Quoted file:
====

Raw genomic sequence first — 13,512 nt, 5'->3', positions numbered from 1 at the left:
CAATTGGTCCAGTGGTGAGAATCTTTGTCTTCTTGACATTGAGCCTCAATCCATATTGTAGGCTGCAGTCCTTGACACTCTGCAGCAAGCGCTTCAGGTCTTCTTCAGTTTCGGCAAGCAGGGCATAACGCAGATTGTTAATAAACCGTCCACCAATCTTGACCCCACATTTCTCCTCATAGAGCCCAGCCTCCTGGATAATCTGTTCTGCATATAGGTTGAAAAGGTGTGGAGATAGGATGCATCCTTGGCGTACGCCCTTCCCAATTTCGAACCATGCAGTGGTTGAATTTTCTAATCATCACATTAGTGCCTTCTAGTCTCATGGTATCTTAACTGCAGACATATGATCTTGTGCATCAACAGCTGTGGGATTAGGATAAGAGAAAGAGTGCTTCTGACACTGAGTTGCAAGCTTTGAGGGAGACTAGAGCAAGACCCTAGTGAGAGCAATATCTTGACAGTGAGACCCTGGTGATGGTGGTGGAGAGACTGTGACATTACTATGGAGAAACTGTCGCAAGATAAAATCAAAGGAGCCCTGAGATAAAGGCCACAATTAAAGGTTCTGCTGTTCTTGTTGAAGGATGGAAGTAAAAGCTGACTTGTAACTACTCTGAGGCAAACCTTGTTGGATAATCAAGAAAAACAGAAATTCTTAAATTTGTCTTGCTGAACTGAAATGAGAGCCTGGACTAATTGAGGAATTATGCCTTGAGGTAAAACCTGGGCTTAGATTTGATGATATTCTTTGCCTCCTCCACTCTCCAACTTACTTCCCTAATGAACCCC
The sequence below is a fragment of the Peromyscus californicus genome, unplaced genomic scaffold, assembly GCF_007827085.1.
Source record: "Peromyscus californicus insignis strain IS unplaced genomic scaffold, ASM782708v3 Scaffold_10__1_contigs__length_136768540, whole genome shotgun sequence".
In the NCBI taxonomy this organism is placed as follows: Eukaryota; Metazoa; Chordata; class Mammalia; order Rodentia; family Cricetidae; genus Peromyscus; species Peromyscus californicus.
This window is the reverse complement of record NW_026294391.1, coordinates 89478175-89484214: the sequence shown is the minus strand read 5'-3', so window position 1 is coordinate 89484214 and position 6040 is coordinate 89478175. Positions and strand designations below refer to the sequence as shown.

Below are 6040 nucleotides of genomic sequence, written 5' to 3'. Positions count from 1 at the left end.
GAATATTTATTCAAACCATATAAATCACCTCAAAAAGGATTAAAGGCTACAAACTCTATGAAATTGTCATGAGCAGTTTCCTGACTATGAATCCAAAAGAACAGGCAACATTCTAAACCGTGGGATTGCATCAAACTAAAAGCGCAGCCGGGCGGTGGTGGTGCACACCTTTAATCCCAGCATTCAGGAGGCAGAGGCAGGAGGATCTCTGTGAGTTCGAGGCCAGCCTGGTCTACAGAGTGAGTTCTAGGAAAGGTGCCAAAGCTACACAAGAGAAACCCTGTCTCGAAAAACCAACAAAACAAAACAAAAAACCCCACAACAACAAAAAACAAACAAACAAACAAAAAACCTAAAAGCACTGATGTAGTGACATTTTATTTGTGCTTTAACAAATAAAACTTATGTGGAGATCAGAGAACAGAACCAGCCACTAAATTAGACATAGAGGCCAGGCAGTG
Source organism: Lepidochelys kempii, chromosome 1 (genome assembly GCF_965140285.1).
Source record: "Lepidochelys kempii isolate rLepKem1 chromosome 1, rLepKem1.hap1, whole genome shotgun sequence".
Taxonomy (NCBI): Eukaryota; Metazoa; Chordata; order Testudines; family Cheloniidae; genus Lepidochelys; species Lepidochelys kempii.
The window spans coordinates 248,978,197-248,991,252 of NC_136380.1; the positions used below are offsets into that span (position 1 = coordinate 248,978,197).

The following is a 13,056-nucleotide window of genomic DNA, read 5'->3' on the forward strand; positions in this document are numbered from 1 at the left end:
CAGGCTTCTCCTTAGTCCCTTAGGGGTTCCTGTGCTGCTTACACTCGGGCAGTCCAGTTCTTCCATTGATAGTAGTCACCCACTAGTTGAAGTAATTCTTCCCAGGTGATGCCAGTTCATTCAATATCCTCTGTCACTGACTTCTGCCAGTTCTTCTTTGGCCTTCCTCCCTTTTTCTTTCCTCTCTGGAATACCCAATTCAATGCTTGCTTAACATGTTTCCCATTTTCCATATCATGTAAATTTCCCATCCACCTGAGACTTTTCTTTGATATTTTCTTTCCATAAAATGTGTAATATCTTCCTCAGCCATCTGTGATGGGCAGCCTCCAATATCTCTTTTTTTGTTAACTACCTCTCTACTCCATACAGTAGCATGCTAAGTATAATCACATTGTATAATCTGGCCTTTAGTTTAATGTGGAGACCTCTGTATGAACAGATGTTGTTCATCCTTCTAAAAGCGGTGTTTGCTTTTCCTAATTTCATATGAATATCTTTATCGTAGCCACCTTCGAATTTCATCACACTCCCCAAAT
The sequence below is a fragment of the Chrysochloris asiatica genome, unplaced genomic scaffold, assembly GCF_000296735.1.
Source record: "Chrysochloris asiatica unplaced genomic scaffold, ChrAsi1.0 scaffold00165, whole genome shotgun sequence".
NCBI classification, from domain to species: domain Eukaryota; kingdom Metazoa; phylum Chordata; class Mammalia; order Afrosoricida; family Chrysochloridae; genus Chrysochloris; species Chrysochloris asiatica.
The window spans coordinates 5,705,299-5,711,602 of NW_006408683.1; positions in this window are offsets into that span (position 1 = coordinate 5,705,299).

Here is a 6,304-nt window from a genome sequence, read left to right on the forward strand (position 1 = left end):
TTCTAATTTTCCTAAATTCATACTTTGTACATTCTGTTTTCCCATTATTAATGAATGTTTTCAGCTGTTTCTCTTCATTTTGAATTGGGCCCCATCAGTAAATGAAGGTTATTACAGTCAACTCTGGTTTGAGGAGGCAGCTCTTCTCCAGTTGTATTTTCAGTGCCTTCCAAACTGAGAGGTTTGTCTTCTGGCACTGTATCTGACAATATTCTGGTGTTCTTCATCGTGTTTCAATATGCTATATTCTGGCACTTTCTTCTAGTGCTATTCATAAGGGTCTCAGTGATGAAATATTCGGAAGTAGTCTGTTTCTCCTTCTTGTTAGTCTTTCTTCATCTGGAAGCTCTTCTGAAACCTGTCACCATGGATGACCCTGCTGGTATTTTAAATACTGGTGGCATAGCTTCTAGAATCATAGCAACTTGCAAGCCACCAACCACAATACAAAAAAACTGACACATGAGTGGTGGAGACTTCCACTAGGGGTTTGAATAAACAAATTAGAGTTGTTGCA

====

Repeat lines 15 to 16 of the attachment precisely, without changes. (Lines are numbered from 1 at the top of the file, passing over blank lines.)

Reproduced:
The sequence below is a fragment of the Chrysochloris asiatica genome, unplaced genomic scaffold, assembly GCF_000296735.1.
Source record: "Chrysochloris asiatica unplaced genomic scaffold, ChrAsi1.0 scaffold00165, whole genome shotgun sequence".